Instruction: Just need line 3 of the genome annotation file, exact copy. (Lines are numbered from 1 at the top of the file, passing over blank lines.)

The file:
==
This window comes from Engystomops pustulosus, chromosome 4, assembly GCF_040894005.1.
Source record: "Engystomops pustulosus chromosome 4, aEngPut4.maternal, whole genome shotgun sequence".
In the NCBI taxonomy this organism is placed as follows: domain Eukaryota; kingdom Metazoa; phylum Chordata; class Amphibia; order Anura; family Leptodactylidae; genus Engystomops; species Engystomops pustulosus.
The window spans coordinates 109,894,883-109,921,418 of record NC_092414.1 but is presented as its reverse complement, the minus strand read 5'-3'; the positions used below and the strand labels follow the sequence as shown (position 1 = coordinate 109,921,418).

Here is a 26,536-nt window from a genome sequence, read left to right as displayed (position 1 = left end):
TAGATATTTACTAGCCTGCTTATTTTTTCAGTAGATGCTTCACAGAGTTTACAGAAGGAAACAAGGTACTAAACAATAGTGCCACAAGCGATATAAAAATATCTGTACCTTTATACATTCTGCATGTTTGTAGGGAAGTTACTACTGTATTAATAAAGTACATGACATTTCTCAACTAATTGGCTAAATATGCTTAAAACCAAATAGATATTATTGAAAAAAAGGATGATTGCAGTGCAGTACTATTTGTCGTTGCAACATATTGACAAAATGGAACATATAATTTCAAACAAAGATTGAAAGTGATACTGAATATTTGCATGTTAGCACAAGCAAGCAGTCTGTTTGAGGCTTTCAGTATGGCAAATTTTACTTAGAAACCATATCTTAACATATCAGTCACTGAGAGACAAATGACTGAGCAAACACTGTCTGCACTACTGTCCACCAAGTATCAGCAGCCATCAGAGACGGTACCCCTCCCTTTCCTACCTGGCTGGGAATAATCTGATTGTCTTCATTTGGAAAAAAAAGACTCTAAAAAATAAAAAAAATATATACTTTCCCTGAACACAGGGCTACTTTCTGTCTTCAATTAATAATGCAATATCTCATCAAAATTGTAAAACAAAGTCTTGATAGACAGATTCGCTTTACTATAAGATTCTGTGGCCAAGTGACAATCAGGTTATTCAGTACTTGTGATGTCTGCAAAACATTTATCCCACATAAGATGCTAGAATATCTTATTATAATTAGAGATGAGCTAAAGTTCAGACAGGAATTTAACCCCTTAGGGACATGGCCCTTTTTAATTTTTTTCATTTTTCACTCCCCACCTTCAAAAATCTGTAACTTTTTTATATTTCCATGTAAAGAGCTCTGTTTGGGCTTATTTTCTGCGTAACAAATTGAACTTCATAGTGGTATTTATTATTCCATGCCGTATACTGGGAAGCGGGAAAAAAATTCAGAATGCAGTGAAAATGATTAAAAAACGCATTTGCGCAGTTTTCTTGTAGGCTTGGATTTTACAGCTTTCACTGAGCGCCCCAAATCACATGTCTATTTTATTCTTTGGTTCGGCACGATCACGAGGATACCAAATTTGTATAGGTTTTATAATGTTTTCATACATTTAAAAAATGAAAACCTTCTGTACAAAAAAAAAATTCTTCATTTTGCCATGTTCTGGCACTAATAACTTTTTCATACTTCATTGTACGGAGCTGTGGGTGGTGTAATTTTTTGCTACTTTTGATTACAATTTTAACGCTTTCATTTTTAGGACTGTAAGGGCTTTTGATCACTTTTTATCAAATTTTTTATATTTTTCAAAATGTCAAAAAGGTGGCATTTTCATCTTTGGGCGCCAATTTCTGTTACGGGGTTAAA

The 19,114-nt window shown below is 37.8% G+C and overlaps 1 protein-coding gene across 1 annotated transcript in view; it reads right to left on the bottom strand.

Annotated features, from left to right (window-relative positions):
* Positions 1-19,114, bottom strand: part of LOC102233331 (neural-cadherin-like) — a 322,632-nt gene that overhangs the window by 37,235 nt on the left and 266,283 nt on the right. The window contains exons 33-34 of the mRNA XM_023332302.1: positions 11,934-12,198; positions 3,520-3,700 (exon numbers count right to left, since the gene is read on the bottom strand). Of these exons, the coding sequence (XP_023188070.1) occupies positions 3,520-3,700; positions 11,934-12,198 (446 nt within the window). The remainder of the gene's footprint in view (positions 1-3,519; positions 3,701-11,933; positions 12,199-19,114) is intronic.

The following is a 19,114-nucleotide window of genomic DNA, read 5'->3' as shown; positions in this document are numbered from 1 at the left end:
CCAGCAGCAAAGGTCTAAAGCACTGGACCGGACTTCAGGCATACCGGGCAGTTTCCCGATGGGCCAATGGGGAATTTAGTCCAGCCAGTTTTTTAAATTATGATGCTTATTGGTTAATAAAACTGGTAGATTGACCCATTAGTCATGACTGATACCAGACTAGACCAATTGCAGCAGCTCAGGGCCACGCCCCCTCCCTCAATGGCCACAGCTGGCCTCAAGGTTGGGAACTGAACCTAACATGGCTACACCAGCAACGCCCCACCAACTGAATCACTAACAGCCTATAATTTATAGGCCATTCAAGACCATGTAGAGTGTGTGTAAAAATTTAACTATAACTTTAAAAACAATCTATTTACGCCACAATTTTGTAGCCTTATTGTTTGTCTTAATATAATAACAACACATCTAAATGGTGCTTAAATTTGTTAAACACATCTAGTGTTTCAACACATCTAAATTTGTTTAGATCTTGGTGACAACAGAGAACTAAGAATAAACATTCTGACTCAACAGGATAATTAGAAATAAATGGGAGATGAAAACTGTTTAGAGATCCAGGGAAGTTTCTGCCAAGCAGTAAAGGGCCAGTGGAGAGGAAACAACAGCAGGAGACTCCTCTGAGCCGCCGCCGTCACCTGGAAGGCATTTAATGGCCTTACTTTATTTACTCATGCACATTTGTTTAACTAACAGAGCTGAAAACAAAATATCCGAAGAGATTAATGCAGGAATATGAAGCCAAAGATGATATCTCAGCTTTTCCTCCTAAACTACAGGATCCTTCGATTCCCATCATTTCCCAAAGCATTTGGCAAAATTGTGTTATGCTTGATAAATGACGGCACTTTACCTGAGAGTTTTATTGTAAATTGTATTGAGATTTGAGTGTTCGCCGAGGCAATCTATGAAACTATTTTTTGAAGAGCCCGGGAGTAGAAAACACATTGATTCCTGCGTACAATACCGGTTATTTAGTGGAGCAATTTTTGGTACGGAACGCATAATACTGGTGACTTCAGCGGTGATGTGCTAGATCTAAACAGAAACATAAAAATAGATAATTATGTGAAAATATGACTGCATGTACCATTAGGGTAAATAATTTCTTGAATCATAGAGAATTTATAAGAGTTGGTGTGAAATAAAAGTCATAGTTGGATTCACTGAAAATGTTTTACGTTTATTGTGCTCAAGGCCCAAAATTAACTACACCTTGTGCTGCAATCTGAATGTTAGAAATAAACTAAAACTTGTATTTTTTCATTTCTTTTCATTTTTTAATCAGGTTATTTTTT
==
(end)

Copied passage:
In the NCBI taxonomy this organism is placed as follows: domain Eukaryota; kingdom Metazoa; phylum Chordata; class Amphibia; order Anura; family Leptodactylidae; genus Engystomops; species Engystomops pustulosus.